Where you feel pressured to act against your professional judgement or feel you should act on information that you have about illegal or unethical behaviour, you might need to discuss this with your solicitor or your professional accounting association. You may need to consider alerting appropriate authorities about this arrangement, in other words to consider the act of ‘whistleblowing’ and all its wider implications for you, your organisation, and its stakeholders. 2. Are the fundamental principles threatened? Sources of threats The threats to these principles can come from a number of different directions. Self-interest threats
These come about if you or a close family member stands to gain (or not lose) something from the incident. Usually your integrity or objectivity would be at risk. Self-review threats These may be significant when you are in a position of having to review your own work. This could put your objectivity at risk. Advocacy threats These threats exist if you are promoting a position that compromises your integrity, or promoting a position or opinion to the point that subsequent objectivity may be compromised. Familiarity threats These can arise if you have a close personal relationship with someone and cannot be objective.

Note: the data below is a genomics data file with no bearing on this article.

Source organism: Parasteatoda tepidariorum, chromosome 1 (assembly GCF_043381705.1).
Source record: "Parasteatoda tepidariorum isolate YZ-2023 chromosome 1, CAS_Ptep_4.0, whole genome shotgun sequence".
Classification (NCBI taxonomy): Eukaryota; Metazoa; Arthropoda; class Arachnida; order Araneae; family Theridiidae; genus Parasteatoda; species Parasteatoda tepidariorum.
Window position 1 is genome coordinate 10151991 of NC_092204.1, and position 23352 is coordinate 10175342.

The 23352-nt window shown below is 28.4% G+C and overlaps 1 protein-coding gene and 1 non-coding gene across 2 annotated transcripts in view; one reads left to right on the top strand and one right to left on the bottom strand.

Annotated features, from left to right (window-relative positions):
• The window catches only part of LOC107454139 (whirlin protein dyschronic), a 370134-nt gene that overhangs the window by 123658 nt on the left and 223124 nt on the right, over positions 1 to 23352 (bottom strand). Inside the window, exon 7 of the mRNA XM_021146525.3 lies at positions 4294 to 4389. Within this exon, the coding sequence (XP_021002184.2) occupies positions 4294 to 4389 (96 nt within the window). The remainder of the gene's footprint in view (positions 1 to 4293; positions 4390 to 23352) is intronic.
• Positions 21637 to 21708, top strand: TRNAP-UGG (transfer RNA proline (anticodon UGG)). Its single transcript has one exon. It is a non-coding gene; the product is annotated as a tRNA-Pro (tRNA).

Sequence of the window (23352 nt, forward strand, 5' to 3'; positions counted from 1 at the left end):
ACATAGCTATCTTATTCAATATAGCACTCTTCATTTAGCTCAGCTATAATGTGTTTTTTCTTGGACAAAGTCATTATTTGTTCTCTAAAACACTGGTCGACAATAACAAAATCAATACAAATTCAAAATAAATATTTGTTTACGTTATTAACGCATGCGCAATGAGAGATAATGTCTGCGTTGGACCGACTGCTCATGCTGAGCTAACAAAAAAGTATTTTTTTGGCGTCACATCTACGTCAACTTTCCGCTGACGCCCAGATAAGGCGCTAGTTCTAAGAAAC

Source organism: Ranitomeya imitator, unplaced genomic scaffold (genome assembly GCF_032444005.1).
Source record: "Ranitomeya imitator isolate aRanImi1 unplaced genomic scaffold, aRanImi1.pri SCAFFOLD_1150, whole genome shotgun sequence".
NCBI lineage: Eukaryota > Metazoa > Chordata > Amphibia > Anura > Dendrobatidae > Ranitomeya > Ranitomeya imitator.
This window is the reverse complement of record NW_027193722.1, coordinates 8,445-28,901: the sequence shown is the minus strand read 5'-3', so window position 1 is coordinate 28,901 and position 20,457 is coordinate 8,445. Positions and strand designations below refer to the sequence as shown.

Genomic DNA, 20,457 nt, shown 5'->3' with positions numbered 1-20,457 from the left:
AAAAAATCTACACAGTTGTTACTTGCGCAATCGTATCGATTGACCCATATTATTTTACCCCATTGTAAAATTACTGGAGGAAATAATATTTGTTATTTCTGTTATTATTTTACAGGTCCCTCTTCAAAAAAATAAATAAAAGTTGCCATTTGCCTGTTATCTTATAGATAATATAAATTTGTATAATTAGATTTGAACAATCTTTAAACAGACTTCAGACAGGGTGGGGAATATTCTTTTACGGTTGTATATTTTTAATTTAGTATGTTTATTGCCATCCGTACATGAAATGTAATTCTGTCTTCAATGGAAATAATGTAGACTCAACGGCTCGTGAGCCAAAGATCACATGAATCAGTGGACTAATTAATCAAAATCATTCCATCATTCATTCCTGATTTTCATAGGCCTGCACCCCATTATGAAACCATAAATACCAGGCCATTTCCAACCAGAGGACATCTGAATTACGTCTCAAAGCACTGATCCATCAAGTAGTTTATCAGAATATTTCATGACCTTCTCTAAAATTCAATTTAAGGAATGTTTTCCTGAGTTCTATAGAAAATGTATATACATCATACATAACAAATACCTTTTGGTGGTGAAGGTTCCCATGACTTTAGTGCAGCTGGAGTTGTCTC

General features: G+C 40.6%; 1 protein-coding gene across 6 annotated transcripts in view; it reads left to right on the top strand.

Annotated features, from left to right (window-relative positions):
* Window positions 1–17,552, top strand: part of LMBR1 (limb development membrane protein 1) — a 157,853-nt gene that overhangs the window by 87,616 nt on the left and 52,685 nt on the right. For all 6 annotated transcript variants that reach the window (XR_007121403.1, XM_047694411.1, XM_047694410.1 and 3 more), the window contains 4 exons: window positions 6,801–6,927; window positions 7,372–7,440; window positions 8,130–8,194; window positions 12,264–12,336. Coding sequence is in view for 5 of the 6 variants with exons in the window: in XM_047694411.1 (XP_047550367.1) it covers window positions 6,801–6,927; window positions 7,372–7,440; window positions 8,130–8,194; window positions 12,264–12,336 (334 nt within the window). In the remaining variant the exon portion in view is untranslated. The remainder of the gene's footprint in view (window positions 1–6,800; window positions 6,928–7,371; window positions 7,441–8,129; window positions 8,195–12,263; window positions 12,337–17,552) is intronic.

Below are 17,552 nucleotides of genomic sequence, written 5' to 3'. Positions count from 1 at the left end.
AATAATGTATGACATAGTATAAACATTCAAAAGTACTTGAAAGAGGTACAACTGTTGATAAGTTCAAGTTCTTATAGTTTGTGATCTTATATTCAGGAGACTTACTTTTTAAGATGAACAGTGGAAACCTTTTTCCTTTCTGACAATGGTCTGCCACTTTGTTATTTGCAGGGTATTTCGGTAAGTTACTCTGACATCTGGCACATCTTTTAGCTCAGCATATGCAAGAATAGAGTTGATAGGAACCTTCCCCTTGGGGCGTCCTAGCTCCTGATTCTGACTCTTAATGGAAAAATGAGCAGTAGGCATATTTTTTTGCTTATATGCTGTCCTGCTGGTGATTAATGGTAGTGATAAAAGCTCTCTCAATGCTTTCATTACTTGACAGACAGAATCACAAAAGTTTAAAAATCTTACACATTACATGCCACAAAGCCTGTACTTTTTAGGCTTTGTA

Several of the fundamental principles may be threatened. Intimidation threats These can become significant if you put yourself in a position where you could be pressurised by physical or verbal threats, or if there is an implied threat to your career or prospects. For example, you may be bullied into doing work which you are not competent to perform. Any of the principles could suffer under this type of threat. 3. Is the threat significant? 4. Are there safeguards that can eliminate the threat, or reduce it to an acceptable level? ACCA has a framework for ethical decision making.
It consists of four steps. First you determine the real issue. Then you determine if any of the fundamental principles are threatened. Next you determine if the threats are significant. And finally you see if you can put safeguards in place. You should think of ACCA’s fundamental principles as your professional ethics. As an accountant you have an obligation to the public, as do other professionals, and the obligation consists of upholding those fundamental principles. It is important to know yourself and your ethics, so that you are better able to distinguish your personal ethics in a business situation.